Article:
Anthony Westell, Toronto
To change the conditions of an elected office in the middle of a term, just to push out an inconvenient politician, smacks of abuse of process. Let Rob Ford serve out his term if he wishes, and bring in the reforms at the next election. Most importantly, give Toronto the preferential ballot, so that no one can take office without being endorsed by at least half the voters.
David Arthur, Cambridge, Ont.
Addicted to …
If Rob Ford wants to keep his job as mayor, he should be held to the same standards as many municipal employees and agree to counselling for substance-abuse issues, and daily drug and alcohol testing to ensure he is clean, and capable of performing the functions of his office.
Richard Dean, Nelson, B.C.
I know a lot about Toronto, but even more about alcoholism and addiction. One of the things I know is that Rob Ford will feel as though 2,000 pounds have been lifted from his shoulders if he honestly faces the true depth of his problems. He has lied to himself and to the city and its citizens; he has created a web of secrecy and a wall of denial and blame around bouts of “drunken stupor.”
It is difficult for anyone to understand addiction who is trapped within it. Rob Ford needs to step down and get help.
Cathryn Reeves, Clarksburg, Ont.
Re Rob Ford And The Triumph Of The New Hosers (Arts & Life, Nov. 6): Rob Ford’s admission that he smoked crack cocaine while in a “drunken stupor” is a brilliant appeal to those John Doyle describes as the “suburban mentality/hoser type.”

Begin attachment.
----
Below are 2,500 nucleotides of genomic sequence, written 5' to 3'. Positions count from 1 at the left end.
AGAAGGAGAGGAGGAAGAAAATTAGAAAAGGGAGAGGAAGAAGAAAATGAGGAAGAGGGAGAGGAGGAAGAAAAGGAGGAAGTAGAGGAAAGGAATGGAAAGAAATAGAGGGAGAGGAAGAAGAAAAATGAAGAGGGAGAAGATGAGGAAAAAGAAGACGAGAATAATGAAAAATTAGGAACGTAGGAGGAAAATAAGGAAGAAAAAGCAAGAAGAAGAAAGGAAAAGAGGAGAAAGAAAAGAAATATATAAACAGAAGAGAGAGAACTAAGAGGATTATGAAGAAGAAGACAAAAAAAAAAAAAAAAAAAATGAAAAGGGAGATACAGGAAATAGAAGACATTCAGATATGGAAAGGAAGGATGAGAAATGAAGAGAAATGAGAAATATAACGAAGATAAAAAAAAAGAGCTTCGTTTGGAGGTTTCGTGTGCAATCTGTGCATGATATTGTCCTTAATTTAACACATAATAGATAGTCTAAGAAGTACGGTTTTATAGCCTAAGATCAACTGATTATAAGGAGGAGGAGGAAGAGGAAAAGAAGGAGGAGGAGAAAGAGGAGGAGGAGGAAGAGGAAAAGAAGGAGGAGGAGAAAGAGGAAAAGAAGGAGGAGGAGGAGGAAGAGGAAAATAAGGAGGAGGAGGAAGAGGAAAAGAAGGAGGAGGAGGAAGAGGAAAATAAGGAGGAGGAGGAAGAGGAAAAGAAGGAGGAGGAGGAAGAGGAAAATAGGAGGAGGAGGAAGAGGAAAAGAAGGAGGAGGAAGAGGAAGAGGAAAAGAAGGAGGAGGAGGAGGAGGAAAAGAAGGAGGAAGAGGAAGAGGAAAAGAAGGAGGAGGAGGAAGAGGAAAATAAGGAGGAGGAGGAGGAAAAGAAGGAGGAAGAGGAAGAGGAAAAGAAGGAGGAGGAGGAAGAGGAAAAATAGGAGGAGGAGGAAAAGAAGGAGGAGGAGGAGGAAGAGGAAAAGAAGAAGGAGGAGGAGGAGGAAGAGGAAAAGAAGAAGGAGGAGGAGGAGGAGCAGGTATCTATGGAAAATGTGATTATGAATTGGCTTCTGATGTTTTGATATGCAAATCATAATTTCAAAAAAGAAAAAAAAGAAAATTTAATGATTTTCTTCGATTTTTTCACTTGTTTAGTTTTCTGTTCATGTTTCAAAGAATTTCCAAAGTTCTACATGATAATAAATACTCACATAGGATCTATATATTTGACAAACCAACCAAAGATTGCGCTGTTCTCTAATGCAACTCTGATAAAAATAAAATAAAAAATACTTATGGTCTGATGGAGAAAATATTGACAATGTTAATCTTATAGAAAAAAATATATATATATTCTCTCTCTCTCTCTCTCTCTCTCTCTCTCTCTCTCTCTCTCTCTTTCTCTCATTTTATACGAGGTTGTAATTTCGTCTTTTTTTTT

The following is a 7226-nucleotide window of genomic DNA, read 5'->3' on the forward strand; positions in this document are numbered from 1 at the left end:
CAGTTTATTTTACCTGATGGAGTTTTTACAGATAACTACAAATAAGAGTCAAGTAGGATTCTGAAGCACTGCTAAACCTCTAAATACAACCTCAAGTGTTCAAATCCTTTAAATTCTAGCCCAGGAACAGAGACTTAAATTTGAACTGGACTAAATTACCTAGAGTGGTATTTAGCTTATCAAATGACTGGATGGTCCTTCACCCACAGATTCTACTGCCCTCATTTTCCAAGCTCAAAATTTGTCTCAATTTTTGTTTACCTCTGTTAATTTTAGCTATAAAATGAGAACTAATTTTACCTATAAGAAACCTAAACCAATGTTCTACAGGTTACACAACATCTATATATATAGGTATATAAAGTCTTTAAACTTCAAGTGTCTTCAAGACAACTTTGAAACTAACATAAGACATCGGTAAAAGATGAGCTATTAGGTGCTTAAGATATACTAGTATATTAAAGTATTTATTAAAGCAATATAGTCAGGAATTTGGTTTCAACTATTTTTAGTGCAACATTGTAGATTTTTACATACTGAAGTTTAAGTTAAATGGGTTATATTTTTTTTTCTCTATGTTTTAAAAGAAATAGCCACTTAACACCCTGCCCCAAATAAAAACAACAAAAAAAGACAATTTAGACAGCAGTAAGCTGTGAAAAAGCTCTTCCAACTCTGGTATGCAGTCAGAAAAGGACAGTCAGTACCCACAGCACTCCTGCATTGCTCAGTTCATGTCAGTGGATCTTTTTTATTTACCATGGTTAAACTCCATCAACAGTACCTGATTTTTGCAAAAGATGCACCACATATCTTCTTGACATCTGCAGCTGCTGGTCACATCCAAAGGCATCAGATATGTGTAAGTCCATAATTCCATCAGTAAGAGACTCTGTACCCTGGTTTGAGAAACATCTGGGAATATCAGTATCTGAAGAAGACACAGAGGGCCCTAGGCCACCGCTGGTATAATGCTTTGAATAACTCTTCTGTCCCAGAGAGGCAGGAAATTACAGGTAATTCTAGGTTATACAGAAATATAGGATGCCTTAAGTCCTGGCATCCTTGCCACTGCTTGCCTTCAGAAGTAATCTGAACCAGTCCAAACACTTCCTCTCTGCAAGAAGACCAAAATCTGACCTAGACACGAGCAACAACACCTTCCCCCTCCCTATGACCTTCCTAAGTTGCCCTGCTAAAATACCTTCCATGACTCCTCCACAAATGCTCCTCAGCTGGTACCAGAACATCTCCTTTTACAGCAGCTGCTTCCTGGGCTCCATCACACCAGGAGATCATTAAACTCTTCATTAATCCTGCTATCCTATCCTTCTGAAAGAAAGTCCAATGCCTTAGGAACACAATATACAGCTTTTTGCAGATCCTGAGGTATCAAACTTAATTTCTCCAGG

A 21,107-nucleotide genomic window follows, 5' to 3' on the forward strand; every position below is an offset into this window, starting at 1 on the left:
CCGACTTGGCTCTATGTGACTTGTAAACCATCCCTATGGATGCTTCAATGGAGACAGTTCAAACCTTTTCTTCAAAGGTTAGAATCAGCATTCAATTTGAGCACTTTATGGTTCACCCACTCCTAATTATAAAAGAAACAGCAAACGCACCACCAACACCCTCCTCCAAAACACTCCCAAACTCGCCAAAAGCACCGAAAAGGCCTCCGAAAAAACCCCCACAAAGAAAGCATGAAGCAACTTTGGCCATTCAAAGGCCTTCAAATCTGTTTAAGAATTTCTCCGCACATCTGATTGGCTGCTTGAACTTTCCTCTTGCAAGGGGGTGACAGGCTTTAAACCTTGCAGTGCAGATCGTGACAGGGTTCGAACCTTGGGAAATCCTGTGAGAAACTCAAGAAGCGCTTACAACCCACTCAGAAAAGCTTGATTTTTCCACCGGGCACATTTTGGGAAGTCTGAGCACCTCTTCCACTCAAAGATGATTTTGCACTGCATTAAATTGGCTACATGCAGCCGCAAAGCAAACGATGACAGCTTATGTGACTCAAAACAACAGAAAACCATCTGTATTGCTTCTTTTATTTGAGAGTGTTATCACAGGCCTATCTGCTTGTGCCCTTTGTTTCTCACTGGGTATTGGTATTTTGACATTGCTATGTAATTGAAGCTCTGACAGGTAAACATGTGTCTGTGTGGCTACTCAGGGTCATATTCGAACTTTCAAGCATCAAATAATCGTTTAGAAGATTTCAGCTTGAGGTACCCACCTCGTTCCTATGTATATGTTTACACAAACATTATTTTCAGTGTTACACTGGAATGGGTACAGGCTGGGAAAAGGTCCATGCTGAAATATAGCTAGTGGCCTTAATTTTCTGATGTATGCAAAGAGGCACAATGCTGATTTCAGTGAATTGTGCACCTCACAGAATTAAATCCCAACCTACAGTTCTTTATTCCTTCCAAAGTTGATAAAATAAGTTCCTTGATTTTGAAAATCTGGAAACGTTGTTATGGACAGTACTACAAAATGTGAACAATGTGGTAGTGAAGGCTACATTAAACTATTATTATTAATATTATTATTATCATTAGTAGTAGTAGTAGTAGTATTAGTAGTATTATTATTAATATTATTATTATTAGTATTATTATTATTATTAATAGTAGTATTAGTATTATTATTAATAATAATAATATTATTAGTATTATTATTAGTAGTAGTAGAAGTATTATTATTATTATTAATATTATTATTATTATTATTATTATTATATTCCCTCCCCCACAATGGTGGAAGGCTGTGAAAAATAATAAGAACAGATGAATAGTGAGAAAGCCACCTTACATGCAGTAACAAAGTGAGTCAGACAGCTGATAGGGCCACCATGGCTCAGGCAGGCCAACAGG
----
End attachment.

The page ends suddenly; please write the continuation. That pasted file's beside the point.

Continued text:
Mr. Ford must believe that few in that fan base would condemn him for having a go with the crack pipe if he was too smashed to know what he was doing. He could have rewritten a classic Western number for his press conference: I Didn’t Know the Gun was Loaded. Just replace “gun” with “pipe” in the lyrics: I didn't know the pipe was loaded. And I’m so sorry, my friends. I didn’t know the pipe was loaded, And I’ll never, ever do it again.
Barbara Padmore, Toronto
There are so many things wrong with John Doyle’s column, that I don’t know where to start. Canadian liberal values are down the drain in suburbia, apparently, replaced by mean-spirited, angry hoser values.
And here I was, out in the suburban wasteland, feeling good watching my neighbours take their kids to soccer, pay their taxes, give to charities and actually earn their livings in real jobs, rather than hang out with drug dealers and get hammered. These folks would run screaming if they saw Rob Ford anywhere near.
Dave Moores, Oakville, Ont.
SchadenFord: the smug feeling Calgarians get when we compare our mayor to Toronto’s.
Heather Ganshorn, Calgary
All team managers know to strike when the iron is hot. Based on recent events in both cities, Calgary offers this trade to Toronto: We send you Mayor Naheed Nenshi. You send us two linemen for the Stampeders, two goal scorers for the Flames, 25 snowplows, and five pieces of public art.
Terry Gudzowsky, Calgary